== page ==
Bloomberg News Disclosure: Bloomberg selection criteria is based on returns. The Bloomberg return table was compiled from people familiar, investor letters and other Bloomberg News reporting. The report is written by editor Erin Fuchs of Bloomberg News to acknowledge returns for month and year to date. Crescat Capital did not submit payment, outside of our employees’ Bloomberg subscriptions, for consideration or placement in these rankings. Our ranking may not be representative of any one client’s experience since it reflects the returns of a hypothetical, full fee-paying investor who has invested since inception. Ranking is not indicative of future performance. The displayed table is based on US submissions only and the number of submissions varies on a week-by-week basis. Crescat reports performance estimates and finalized numbers to Bloomberg as they are released and displays both favorable and unfavorable months at the discretion of the Bloomberg News team. Crescat Capital is not affiliated with Bloomberg News
Hedge Fund disclosures: Only accredited investors and qualified clients will be admitted as limited partners to a Crescat hedge fund. For natural persons, investors must meet SEC requirements including minimum annual income or net worth thresholds. Crescat’s hedge funds are being offered in reliance on an exemption from the registration requirements of the Securities Act of 1933 and are not required to comply with specific disclosure requirements that apply to registration under the Securities Act. The SEC has not passed upon the merits of or given its approval to Crescat’s hedge funds, the terms of the offering, or the accuracy or completeness of any offering materials. A registration statement has not been filed for any Crescat hedge fund with the SEC. Limited partner interests in the Crescat hedge funds are subject to legal restrictions on transfer and resale. Investors should not assume they will be able to resell their securities. Investing in securities involves risk. Investors should be able to bear the loss of their investment. Investments in Crescat’s hedge funds are not subject to the protections of the Investment Company Act of 1940. Performance data is subject to revision following each monthly reconciliation and annual audit. Current performance may be lower or higher than the performance data presented. The performance of Crescat’s hedge funds may not be directly comparable to the performance of other private or registered funds. Hedge funds may involve complex tax strategies and there may be delays in distribution tax information to investors.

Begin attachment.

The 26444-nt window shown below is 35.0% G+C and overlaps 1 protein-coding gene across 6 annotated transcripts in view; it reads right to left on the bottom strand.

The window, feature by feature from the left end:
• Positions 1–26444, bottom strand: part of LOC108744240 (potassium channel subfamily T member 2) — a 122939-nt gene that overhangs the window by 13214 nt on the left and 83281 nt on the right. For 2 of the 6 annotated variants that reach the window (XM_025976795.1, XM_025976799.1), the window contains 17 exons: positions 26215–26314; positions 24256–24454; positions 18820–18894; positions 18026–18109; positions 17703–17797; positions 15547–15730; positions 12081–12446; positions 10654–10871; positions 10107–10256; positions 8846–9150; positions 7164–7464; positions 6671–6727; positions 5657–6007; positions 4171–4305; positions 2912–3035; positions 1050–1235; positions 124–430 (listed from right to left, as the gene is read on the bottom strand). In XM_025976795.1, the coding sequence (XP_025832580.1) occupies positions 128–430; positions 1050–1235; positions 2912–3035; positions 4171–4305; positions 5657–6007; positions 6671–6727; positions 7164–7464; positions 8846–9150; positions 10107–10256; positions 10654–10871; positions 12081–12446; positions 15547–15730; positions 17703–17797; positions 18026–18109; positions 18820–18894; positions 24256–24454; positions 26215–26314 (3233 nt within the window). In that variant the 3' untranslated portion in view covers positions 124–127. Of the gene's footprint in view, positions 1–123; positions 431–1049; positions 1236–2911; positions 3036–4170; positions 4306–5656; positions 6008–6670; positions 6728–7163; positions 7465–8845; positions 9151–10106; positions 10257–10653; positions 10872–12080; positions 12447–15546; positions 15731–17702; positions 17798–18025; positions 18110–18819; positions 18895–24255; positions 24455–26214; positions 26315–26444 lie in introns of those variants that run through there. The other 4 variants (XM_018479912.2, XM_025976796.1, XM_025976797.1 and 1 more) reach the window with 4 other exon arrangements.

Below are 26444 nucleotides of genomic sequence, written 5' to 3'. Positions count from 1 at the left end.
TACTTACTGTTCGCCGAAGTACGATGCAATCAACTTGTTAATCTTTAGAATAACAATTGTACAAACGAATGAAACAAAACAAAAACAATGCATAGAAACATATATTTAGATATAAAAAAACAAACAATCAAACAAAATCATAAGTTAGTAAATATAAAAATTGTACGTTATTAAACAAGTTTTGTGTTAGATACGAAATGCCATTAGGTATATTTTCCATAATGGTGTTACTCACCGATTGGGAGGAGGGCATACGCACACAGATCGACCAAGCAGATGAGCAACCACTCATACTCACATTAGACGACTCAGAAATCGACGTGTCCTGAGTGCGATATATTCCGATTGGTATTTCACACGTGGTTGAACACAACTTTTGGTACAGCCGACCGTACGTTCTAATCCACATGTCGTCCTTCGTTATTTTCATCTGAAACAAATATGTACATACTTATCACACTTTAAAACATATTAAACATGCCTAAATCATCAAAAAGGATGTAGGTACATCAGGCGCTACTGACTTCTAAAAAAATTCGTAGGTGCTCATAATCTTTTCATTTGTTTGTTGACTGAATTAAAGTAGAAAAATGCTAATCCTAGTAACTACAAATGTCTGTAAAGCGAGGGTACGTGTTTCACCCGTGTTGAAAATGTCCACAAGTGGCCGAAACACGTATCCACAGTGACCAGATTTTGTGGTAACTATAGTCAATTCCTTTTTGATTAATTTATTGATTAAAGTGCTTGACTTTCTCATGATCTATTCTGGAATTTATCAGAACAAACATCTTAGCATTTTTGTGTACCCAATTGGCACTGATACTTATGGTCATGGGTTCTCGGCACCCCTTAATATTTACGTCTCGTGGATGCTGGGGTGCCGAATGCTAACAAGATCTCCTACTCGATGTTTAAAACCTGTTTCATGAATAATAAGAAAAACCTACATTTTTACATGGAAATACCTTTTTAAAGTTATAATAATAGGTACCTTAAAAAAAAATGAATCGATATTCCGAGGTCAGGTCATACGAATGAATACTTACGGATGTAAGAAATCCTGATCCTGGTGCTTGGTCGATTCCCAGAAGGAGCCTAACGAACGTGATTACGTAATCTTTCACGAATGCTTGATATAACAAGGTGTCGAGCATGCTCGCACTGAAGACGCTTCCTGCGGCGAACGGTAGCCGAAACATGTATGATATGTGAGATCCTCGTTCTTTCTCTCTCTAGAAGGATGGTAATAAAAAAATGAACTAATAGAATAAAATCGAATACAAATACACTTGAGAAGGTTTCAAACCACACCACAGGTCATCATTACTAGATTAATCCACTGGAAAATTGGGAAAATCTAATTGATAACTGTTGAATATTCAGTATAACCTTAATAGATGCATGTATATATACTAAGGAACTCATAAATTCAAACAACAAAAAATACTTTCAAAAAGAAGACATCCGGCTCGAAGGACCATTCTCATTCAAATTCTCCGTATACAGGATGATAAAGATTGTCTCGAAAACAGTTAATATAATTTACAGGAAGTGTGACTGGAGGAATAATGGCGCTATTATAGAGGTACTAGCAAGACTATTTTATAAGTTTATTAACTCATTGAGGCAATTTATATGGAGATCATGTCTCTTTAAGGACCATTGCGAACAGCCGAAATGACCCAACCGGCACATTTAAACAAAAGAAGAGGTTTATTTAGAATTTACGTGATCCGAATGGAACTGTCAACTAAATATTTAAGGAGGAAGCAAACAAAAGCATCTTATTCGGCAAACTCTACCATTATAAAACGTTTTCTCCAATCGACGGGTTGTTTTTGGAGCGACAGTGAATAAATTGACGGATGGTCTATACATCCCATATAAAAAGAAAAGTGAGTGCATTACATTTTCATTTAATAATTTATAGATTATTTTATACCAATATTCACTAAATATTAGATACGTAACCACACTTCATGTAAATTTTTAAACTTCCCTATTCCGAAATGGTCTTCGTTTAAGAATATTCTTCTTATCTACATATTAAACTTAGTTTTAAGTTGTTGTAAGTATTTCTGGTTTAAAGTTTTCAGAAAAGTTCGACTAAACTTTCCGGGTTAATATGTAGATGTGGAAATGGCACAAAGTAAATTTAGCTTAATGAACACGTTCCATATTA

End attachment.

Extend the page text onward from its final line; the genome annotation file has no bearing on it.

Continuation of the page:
Investors may obtain the most current performance data, private offering memoranda for Crescat’s hedge funds, and information on Crescat’s SMA strategies, including Form ADV Part II, by contacting Linda Smith at (303) 271-9997 or by sending a request via email to firstname.lastname@example.org. See the private offering memorandum for each Crescat hedge fund for complete information and risk factors.